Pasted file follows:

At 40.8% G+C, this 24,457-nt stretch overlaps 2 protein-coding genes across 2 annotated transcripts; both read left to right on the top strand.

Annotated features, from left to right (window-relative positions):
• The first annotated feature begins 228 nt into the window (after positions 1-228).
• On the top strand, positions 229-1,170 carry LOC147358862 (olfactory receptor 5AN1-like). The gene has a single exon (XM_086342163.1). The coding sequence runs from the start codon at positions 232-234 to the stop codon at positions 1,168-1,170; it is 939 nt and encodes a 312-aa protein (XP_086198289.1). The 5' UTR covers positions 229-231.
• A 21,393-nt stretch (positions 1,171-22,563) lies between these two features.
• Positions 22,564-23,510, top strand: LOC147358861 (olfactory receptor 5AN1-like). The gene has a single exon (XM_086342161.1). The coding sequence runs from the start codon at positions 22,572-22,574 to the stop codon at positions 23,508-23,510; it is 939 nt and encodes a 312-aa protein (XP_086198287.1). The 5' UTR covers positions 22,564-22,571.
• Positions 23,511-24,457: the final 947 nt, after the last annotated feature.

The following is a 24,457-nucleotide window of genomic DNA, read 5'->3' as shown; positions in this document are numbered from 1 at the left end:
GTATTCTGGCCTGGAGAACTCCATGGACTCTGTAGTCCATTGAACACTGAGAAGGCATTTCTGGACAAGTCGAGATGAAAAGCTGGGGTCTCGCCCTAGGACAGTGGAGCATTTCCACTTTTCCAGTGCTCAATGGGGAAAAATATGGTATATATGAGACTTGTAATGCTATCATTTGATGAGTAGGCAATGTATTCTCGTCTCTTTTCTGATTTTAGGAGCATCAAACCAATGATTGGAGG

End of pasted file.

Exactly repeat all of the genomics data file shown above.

At 40.8% G+C, this 24,457-nt stretch overlaps 2 protein-coding genes across 2 annotated transcripts; both read left to right on the top strand.

Annotated features, from left to right (window-relative positions):
• The first annotated feature begins 228 nt into the window (after positions 1-228).
• On the top strand, positions 229-1,170 carry LOC147358862 (olfactory receptor 5AN1-like). The gene has a single exon (XM_086342163.1). The coding sequence runs from the start codon at positions 232-234 to the stop codon at positions 1,168-1,170; it is 939 nt and encodes a 312-aa protein (XP_086198289.1). The 5' UTR covers positions 229-231.
• A 21,393-nt stretch (positions 1,171-22,563) lies between these two features.
• Positions 22,564-23,510, top strand: LOC147358861 (olfactory receptor 5AN1-like). The gene has a single exon (XM_086342161.1). The coding sequence runs from the start codon at positions 22,572-22,574 to the stop codon at positions 23,508-23,510; it is 939 nt and encodes a 312-aa protein (XP_086198287.1). The 5' UTR covers positions 22,564-22,571.
• Positions 23,511-24,457: the final 947 nt, after the last annotated feature.

The following is a 24,457-nucleotide window of genomic DNA, read 5'->3' as shown; positions in this document are numbered from 1 at the left end:
GTATTCTGGCCTGGAGAACTCCATGGACTCTGTAGTCCATTGAACACTGAGAAGGCATTTCTGGACAAGTCGAGATGAAAAGCTGGGGTCTCGCCCTAGGACAGTGGAGCATTTCCACTTTTCCAGTGCTCAATGGGGAAAAATATGGTATATATGAGACTTGTAATGCTATCATTTGATGAGTAGGCAATGTATTCTCGTCTCTTTTCTGATTTTAGGAGCATCAAACCAATGATTGGAGG